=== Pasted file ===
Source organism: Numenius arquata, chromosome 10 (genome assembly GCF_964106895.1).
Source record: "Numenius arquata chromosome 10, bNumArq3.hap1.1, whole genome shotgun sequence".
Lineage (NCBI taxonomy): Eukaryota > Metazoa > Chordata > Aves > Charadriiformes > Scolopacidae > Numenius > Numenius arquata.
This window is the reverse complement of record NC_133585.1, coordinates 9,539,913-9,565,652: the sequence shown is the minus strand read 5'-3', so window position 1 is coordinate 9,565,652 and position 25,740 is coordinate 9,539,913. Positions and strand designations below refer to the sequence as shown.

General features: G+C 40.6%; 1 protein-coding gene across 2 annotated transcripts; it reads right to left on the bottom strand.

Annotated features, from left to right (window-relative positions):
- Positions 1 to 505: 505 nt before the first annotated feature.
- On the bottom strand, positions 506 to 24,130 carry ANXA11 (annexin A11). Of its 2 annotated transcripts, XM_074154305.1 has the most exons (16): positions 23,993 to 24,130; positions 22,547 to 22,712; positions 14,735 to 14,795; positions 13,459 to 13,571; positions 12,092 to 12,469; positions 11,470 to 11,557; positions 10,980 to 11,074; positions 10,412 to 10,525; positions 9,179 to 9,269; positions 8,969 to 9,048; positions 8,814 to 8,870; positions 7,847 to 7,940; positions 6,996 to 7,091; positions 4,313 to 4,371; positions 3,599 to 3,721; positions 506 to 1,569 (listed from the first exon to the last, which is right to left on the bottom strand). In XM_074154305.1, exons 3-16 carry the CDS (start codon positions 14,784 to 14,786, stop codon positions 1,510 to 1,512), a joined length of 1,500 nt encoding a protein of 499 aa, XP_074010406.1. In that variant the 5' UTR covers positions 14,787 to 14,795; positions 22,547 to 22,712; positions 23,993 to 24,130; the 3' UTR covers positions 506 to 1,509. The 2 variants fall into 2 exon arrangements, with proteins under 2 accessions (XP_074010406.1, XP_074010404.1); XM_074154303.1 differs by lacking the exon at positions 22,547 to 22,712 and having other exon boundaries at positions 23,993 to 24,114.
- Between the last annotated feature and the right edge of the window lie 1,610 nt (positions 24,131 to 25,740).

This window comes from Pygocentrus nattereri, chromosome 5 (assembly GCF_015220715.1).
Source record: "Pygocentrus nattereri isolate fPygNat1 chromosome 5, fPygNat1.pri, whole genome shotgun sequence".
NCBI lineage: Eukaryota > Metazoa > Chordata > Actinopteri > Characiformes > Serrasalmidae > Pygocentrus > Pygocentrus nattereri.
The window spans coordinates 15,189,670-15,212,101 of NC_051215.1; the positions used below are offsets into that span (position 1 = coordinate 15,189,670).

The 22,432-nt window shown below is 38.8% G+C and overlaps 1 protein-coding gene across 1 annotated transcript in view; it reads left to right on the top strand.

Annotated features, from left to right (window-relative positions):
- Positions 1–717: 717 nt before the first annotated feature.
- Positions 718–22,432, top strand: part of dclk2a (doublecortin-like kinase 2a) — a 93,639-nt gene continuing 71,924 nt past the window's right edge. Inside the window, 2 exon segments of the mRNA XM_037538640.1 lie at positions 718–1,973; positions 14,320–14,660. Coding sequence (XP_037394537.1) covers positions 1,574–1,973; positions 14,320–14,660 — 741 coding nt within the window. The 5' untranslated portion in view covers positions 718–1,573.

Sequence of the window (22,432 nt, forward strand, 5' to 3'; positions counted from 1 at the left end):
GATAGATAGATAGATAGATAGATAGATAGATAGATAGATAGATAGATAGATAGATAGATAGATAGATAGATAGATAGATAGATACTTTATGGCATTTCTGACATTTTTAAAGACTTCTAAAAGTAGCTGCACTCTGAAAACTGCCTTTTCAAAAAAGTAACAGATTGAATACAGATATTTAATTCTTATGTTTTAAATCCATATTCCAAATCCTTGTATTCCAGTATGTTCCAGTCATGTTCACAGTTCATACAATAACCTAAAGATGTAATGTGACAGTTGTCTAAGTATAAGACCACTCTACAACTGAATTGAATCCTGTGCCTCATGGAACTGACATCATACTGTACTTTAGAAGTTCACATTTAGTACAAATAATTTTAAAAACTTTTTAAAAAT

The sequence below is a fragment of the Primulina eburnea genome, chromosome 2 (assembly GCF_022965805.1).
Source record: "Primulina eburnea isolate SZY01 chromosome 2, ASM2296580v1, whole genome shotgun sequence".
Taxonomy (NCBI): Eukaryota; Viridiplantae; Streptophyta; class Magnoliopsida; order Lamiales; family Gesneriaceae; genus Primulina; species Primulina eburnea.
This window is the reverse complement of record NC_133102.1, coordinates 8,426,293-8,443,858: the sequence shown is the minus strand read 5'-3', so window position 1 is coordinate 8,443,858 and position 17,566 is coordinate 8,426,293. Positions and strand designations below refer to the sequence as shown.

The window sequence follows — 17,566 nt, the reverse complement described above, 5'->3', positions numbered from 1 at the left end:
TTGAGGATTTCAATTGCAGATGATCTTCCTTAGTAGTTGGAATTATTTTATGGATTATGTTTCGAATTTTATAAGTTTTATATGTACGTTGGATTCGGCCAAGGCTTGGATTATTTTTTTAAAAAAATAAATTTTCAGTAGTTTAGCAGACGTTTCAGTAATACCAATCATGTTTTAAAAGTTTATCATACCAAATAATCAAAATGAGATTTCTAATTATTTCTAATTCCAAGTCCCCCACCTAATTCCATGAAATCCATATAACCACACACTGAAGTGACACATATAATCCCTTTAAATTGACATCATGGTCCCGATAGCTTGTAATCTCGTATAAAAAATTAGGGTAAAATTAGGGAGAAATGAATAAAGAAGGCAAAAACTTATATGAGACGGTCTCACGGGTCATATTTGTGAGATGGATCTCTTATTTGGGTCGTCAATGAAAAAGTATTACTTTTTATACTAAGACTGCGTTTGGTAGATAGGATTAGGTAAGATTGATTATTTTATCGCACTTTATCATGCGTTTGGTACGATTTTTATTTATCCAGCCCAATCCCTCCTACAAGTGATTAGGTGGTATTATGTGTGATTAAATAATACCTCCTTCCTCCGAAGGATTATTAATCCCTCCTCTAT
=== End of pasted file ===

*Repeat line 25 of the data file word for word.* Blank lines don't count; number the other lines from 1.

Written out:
TTGAGGATTTCAATTGCAGATGATCTTCCTTAGTAGTTGGAATTATTTTATGGATTATGTTTCGAATTTTATAAGTTTTATATGTACGTTGGATTCGGCCAAGGCTTGGATTATTTTTTTAAAAAAATAAATTTTCAGTAGTTTAGCAGACGTTTCAGTAATACCAATCATGTTTTAAAAGTTTATCATACCAAATAATCAAAATGAGATTTCTAATTATTTCTAATTCCAAGTCCCCCACCTAATTCCATGAAATCCATATAACCACACACTGAAGTGACACATATAATCCCTTTAAATTGACATCATGGTCCCGATAGCTTGTAATCTCGTATAAAAAATTAGGGTAAAATTAGGGAGAAATGAATAAAGAAGGCAAAAACTTATATGAGACGGTCTCACGGGTCATATTTGTGAGATGGATCTCTTATTTGGGTCGTCAATGAAAAAGTATTACTTTTTATACTAAGACTGCGTTTGGTAGATAGGATTAGGTAAGATTGATTATTTTATCGCACTTTATCATGCGTTTGGTACGATTTTTATTTATCCAGCCCAATCCCTCCTACAAGTGATTAGGTGGTATTATGTGTGATTAAATAATACCTCCTTCCTCCGAAGGATTATTAATCCCTCCTCTAT